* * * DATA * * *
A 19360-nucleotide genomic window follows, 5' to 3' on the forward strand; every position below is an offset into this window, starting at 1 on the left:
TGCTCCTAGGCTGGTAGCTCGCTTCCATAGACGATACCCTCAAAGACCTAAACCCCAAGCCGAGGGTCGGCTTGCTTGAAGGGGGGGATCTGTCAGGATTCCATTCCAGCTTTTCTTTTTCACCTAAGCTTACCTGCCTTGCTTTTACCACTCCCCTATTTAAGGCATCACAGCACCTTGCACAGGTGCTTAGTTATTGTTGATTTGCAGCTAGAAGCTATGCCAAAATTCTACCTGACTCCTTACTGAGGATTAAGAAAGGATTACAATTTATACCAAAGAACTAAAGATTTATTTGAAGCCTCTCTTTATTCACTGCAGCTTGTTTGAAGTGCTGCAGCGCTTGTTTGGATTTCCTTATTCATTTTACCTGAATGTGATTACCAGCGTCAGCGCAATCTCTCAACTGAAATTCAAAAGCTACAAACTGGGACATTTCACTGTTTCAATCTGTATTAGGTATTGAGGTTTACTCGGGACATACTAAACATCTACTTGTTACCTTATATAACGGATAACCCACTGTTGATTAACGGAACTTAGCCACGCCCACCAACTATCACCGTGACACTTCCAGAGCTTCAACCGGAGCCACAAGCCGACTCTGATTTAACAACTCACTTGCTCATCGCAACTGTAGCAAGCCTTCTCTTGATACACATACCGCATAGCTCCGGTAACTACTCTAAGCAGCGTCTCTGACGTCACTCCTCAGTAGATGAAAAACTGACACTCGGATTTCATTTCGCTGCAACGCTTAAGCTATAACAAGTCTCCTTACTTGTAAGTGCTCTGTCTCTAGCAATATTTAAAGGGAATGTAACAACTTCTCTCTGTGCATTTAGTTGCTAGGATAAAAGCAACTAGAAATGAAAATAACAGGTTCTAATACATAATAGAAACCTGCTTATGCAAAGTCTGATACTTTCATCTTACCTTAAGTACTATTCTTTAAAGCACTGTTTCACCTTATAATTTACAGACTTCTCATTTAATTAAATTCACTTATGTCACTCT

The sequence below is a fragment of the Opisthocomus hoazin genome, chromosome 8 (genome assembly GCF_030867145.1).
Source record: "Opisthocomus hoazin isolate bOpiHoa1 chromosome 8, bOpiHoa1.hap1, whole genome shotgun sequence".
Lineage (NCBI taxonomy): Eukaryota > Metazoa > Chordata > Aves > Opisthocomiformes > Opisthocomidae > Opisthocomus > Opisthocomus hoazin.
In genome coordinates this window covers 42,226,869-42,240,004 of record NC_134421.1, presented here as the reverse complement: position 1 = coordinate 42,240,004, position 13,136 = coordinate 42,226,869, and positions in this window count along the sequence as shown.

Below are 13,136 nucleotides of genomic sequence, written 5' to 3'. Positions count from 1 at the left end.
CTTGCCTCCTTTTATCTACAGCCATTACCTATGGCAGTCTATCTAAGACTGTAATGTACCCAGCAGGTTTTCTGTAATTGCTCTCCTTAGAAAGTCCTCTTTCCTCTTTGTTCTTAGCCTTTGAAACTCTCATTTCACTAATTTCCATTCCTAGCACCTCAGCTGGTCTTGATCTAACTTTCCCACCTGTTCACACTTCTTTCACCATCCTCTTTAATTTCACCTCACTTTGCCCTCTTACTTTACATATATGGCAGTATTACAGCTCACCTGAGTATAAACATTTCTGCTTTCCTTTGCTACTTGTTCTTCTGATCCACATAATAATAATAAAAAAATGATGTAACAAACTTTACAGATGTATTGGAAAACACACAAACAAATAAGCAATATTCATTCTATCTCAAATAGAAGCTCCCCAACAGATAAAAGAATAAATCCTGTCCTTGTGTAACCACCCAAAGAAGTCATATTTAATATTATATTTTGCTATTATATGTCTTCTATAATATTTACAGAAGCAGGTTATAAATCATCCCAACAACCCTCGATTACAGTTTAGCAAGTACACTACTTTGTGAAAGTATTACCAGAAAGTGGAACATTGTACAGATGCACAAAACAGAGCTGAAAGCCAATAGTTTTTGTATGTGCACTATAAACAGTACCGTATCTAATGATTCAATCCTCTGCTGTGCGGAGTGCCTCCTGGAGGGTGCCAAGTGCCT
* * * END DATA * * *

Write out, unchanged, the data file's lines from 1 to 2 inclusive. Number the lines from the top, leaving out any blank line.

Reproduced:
A 19360-nucleotide genomic window follows, 5' to 3' on the forward strand; every position below is an offset into this window, starting at 1 on the left:
TGCTCCTAGGCTGGTAGCTCGCTTCCATAGACGATACCCTCAAAGACCTAAACCCCAAGCCGAGGGTCGGCTTGCTTGAAGGGGGGGATCTGTCAGGATTCCATTCCAGCTTTTCTTTTTCACCTAAGCTTACCTGCCTTGCTTTTACCACTCCCCTATTTAAGGCATCACAGCACCTTGCACAGGTGCTTAGTTATTGTTGATTTGCAGCTAGAAGCTATGCCAAAATTCTACCTGACTCCTTACTGAGGATTAAGAAAGGATTACAATTTATACCAAAGAACTAAAGATTTATTTGAAGCCTCTCTTTATTCACTGCAGCTTGTTTGAAGTGCTGCAGCGCTTGTTTGGATTTCCTTATTCATTTTACCTGAATGTGATTACCAGCGTCAGCGCAATCTCTCAACTGAAATTCAAAAGCTACAAACTGGGACATTTCACTGTTTCAATCTGTATTAGGTATTGAGGTTTACTCGGGACATACTAAACATCTACTTGTTACCTTATATAACGGATAACCCACTGTTGATTAACGGAACTTAGCCACGCCCACCAACTATCACCGTGACACTTCCAGAGCTTCAACCGGAGCCACAAGCCGACTCTGATTTAACAACTCACTTGCTCATCGCAACTGTAGCAAGCCTTCTCTTGATACACATACCGCATAGCTCCGGTAACTACTCTAAGCAGCGTCTCTGACGTCACTCCTCAGTAGATGAAAAACTGACACTCGGATTTCATTTCGCTGCAACGCTTAAGCTATAACAAGTCTCCTTACTTGTAAGTGCTCTGTCTCTAGCAATATTTAAAGGGAATGTAACAACTTCTCTCTGTGCATTTAGTTGCTAGGATAAAAGCAACTAGAAATGAAAATAACAGGTTCTAATACATAATAGAAACCTGCTTATGCAAAGTCTGATACTTTCATCTTACCTTAAGTACTATTCTTTAAAGCACTGTTTCACCTTATAATTTACAGACTTCTCATTTAATTAAATTCACTTATGTCACTCT